The Secret Life of the Lift (Secret Life Of Machines Series 3 (1993) by Tim Hunkin)

Uploaded by Anjasomc on 12.01.2012

Boss: Don't do anything I wouldn't do!
[Jazzy music: 'The Russians Are Coming' - Val Bennett]
Tim: Today travelling by lift is completely taken for granted.
The experience though, of travelling at high speed in a completely sealed box,
propelled up and down by invisible machinery and often uncomfortably
close to complete strangers, can still be quite unsettling.
In this programme Rex and I are going to look at the history and workings of this slightly unnerving machine.
The basic idea of the lift is extremely simple.
You just need, er, a rope and a pulley.
Rex: Right Tim! Oy. Nooooow!
Tim: Simple gadgets like this have been used for lifting people for centuries.
But the problem is safety.
If the lady let go, her lover would plummet to the ground.
Particularly on building sites, riding up and down on unsuitable devices
was widespread until recently, despite the risks.
[construction noise]
The history of the lift, is really the history of making this sort of travel less dangerous.
Although at the time, no one seem too worried by this.
[construction noise]
All this changed in the mid-19th century, largely due to
an American engineer called Elisha Otis.
He added these teeth to the guide rails, and this ingenious mechanism to the lift itself,.
which locked into the teeth, if ever the rope went slack.
[ratchet noise]
Otis's idea was that if the person pulling the rope let go.
Or if the rope broke.
That the lift would automatically lock, and wouldn't fall.
To prove its safety he took it to the Great Exhibition in New York in 1853.
And performed daily demonstrations.
[sawing noise]
Despite the success of his invention, Otis himself had rather a tragic life.
He was a hard working, strict Presbyterian mechanic; who's enterprises kept failing.
[dragging wood, panting]
Tim: He started life running a saw mill.
[Otis drops wood]
Otis: Hmm, things look bad. I'll have to diversify.
Why don't I make something with all this wood I'm sawing up? [sawing wood]
Ah! That looks good!
Yeah! Who could resist this beautiful thing?
Oh, looks like everyone can.
Nevermind carriages, everyone needs to sleep don't they?
And I'll build one of those little contraptions to lower the bedsteads down to ground level.
Otis: Hey Mister, do you wanna buy a bed?
Man: Forget the bed buddy, can you make me one of those elevating contraptions? It looks very safe.
Tim: Otis's first commission resulted from an accident at a nearby factory.
Where a primitive lift had killed two men.
He never lived to see the success of his lift, dying of diphtheria while his company was still deeply in debt.
Otis: Diversification will be the death of me, Ohhh.
Tim: Otis's first lifts were all built to carry freight.
But in 1856 a department store called E. V. Horvalt commissioned a passenger lift. Advertised as a vertical railway.
It was gradually realised that lifts could enable developers to increase the height of their buildings.
Previously 5 storeys had been about the most anyone was prepared to climb.
Skyscrapers, like the Woolworths building in New York, finished in 1913,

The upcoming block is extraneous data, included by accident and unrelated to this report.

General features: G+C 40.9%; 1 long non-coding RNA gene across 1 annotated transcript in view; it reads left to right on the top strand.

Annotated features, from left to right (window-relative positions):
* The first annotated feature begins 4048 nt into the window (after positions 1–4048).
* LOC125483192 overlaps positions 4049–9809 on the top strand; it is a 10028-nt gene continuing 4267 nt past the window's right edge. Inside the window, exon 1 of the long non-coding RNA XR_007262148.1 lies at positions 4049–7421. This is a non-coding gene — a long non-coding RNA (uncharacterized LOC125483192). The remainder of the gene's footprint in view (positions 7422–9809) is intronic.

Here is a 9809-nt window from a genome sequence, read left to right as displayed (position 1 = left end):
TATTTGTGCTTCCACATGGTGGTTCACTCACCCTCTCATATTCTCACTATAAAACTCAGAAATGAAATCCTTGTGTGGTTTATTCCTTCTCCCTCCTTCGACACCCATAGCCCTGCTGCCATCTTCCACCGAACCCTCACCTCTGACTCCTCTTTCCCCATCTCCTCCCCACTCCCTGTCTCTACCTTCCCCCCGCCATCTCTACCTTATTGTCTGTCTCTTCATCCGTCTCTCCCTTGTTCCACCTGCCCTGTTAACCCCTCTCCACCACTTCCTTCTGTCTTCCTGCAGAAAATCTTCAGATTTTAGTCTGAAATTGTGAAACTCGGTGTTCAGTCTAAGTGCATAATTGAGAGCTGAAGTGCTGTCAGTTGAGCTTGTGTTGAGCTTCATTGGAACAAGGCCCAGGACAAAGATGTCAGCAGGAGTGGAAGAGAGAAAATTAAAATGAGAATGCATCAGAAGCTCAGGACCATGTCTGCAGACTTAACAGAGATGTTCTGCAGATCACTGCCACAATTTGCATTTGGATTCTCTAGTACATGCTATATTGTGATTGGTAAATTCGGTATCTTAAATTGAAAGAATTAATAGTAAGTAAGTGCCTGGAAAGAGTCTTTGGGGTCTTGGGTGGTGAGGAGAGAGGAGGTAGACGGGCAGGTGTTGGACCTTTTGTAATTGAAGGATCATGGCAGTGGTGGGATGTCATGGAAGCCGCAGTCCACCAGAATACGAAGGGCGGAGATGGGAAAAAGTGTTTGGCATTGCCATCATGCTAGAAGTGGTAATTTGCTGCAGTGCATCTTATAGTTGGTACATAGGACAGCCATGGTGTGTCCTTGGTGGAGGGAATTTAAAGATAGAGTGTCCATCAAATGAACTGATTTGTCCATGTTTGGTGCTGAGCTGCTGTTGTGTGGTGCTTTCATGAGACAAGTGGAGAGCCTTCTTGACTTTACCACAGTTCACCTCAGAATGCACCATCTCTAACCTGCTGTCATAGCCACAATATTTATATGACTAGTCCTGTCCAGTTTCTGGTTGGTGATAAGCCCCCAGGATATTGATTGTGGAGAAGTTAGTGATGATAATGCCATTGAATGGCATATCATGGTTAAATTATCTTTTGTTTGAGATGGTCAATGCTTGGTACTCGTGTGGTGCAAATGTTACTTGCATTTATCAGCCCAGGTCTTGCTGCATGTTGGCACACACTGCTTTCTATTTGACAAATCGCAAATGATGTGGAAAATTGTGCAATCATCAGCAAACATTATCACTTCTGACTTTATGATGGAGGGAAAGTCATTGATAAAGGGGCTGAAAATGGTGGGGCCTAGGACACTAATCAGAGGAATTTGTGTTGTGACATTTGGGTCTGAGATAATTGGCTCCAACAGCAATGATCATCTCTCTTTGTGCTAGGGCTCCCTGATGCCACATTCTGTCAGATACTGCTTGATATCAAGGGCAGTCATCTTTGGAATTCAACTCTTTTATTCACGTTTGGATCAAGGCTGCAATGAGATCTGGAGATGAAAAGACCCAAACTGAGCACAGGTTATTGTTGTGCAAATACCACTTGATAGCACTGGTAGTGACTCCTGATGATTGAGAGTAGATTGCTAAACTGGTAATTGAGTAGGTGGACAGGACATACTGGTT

had become totally dependent on their lifts.
One aspect of these lifts that caused alarm was the way that the car was supported.
In Otis's original lift, the rope was firmly fixed to a drum at the top.
But as buildings got higher there was more rope to wrap round.
and it started to get tangled.
By 1900 the end of the rope was normally being fixed to a large counterweight.
And merely passed over the drum at the top, gripping it by friction.
At first this seemed very daring, surely the rope might slip?
But in fact the friction of a rope passing over a pulley like this is considerable.
Capstan winches use this effect to lift enormous loads...
[motor noise] just wrapping the rope round once
although the capstan's completely smooth, I can lift Rex off the ground quite easily.
And as Capstans are normally used by wrapping a few times round
I can lift him off the ground with no effort at all.
Even wrapped around once, the friction is enough to stop a lift rope ever slipping.
Lifts still use this arrangement with the motor at the top and the
counterweight on one side and the lift itself on the other.
Once this idea of balancing the weight of the lift with a counterweight had been accepted,
it had the advantage that it greatly reduced the power needed to make the lift work.
I've added an extra 4 stone to balance my weight with Rex's exactly.
And er, we should now be able to go up and down quite effortlessly.
Tim: Okay ready? Rex: There we go!
Rex: Now my go!
Tim: Whoops. [Both giggle]
Rex: There you go... Tim: You going to hang on this time?
[rumbling noise]
Tim: Another major improvement, introduced in the 1890s, was wire rope.
Compared to the hemp rope used previously, it has incredible strength.
This is a testing rig for ropes. The rope is fixed in the steel frame and then pulled by an enormous hydraulic ram.
[bang] [bang] [bang]
This rope broke at a load of 124 tonnes. That's equivalent to supporting nearly 2000 people.
That means that each one of these wires could support 5 or 6 people before it breaks.
[jolly music]
As people started to accept the safety of lift travel.
Lifts became status symbols, particularly for hotels.
[music continues]
The basic design of lifts has changed little in the last 80 years.
And it's been realised they're an extraordinarily safe form of transport.
It's actually statistically safer travelling by lift than climbing the stairs.